Right Winging It
Adjusting my camouflage army hat, I shout in defense, “Read my sign, sir:
‘American Jobs For Americans!’ What Part of Illegal Don’t You Understand!?”
In order to understand the opposition, I can’t appear empathetic to the plight of immigrant rights. I’ve infiltrated an anti-immigration protest on International Worker’s Day, May 1. The Bay Area Tea Party Patriots and Golden Gate Minutemen have descended on the steps of City
Hall to vocalize what they feel is polluting our country – and they don’t tolerate outsiders. Regardless, my goal is to get a frontline view as these Don Quixotes scream about the brown invasion and a black president who has jolted the hinges of their world.
Immigration is a complex issue. On one hand it involves the American Dream being open to everyone; on the other, there are realistic fears of jobs being lost in our sliding economy.
But in times of hardship, people tend to misdirect their anger. I want to understand if the Tea Party’s message can have any impact on its opposing political foes.
Tea Party members have been portrayed as elderly racist clowns. These fringe conservatives claim that the liberal-bias media wrongfully paints this iconoclastic portrait. So as a member of the liberal media, I want to get inside the ranks and see if there’s any truth to the reports of racism within the organization – to find out what part of illegal they might not understand.
Last year I signed up for the Bay Area Tea Party Patriots newsletter to receive notifications of all its upcoming actions. Recently, I received a call to action for a May Day protest:
“If you're angry at this government assisted invasion, sanctuary cities, violent crimes, jobs lost, social services drained, schools diluted, and all paid for with your money, then be there to protest against this blatant abuse of our American Dream.”
I RSVP via email: “Do you need volunteers to facilitate and organize things?”
A Patriot named Sandi replies. Help is needed with security, taking attendance, and generally making sure infiltrators aren’t amongst the ranks for the upcoming rally.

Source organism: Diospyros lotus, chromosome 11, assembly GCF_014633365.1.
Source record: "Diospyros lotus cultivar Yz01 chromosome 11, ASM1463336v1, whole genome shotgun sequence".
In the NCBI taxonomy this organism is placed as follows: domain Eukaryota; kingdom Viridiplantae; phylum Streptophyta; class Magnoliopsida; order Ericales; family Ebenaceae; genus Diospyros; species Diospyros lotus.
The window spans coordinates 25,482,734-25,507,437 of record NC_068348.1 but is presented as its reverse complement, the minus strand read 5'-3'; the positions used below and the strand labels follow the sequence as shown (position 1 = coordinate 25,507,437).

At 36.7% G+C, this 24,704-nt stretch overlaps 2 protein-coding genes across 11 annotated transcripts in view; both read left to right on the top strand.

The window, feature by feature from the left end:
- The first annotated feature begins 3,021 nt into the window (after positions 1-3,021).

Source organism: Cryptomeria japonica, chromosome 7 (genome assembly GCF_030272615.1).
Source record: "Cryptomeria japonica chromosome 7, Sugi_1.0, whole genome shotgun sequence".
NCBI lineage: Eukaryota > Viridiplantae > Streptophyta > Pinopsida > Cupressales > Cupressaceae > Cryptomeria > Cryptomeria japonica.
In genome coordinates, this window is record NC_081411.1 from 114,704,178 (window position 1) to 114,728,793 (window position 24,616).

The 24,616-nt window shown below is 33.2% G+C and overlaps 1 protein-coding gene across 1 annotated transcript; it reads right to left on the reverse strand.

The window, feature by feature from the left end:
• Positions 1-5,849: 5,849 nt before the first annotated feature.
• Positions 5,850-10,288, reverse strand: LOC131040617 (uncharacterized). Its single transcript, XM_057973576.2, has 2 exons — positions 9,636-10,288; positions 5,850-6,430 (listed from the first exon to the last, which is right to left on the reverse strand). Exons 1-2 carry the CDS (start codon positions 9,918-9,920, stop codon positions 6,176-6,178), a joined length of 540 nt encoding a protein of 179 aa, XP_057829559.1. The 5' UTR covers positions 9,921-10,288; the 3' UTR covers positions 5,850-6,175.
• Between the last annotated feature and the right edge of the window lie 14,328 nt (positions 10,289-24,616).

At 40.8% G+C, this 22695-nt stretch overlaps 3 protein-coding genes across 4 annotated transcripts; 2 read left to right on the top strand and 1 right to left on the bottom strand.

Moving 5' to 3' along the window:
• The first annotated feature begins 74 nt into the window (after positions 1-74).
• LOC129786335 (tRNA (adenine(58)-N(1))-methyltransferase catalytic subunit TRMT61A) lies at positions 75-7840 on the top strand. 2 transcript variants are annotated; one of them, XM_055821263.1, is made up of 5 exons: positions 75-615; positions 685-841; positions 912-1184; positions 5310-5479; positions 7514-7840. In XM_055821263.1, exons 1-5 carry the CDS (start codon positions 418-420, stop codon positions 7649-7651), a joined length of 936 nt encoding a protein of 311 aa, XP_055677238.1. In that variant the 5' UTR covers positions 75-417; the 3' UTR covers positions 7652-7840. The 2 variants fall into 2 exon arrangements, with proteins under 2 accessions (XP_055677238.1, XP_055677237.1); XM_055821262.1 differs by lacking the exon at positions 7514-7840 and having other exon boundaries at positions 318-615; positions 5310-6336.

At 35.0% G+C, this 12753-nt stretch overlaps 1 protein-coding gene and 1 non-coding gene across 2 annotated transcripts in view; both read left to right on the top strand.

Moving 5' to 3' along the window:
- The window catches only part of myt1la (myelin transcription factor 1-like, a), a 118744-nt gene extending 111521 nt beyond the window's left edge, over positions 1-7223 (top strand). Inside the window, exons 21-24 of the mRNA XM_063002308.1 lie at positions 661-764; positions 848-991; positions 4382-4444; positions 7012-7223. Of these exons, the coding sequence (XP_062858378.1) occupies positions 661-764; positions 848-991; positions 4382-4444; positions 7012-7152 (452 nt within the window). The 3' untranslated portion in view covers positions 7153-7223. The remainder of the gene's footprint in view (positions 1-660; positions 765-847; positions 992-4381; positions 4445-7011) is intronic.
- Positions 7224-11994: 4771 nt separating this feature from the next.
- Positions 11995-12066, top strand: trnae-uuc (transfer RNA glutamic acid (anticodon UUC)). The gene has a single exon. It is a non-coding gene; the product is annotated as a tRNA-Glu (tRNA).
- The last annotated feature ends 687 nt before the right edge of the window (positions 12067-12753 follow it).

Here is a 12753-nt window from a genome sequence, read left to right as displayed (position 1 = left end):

“If you are interested in helping with any of these, let me know,” she responds.
My enthusiasm transcends the page. I’d love to have a leadership role amongst the Tea Party Patriots. Time to put this American back to work – infiltrating right wing conservatives.
To blend in with my ultra-right-wing compadres, I’ve adopted an American flag T-shirt, camouflage army hat, aviator shades, and a general disposition that’s resentful of all things different.
I arrive at Civic Center Plaza an hour before the protest. A dozen Tea Party contingents are busy erecting a large banner that reads: “Secure Our Borders!” I’m very paranoid: I don’t look like the others. I’m not elderly or wearing a red Tea Party T-shirt that says, “Let’s Party Like It’s 1773.”
Heading past a line of SFPD, I closely follow a group of gray-hairs holding signs that spout such wisdom as “Secure Our Borders, Language, and Culture” – making it appear as if we carpooled together.
“Why all the police today?” I ask an officer as I traverse around the metal barricade.
“It’s for your protection,” he solemnly states.
Questioning glares are projected my way from white, large bellied, no-nonsense Tea Party men holding American flags. They videoed the new arrivals on their cell phones. Clumsily, I twirl my “Wake Up America” sign. My palms are sweaty.
A petite woman with a clipboard immediately descends. Is this a code red maneuver?
I defuse her. “Are you Sandi?” I immediately ask, hoping inside privy information alleviates suspicion.
“Yes, I am,” she says with a surprised smile.
“I emailed you about helping out with the rally,” I confidently say.
Bonding begins. We laugh. We share. We make jokes about the warm weather and a need for water. Tea Party members witness the laughing and sharing with Sandi – our Sandi. Video cameras move in another direction.
“What do you want me to do? I’m here for ya!” I confirm.
“We got a lot of new people so it’s hard to keep track of everyone,” Sandi says. “Watch for people giving interviews and make sure they aren’t saying something we wouldn’t agree with.”
“Consider it done,” I pledge. Pulling out my cell phone I commence videoing anyone who looks suspicious. Sandi’s approval has warmed the others.
“Have you donated to the Border Sheriffs yet?” asks an older man wearing a Sarah Palin button. The Bayview resident then directs our conversation toward Mexicans who abuse our system by crossing the border to have babies.
“It’s so sad what happened to this country. Obama! Don’t get me started about that guy,” he says. He then leans close to add, “I’d hate to say it, but Obama is turning me into a racist. I can’t stand the sight of him.”
Dilemma: Would Sandi agree with what he’s saying? Do I conduct an intervention?
A soccer mom comes over next, beaming with pride: “I’m putting the final touches on my sign.”
“That looks great!” I confirm, eyeing her banner that implicates all liberals and the current political system as communist-based.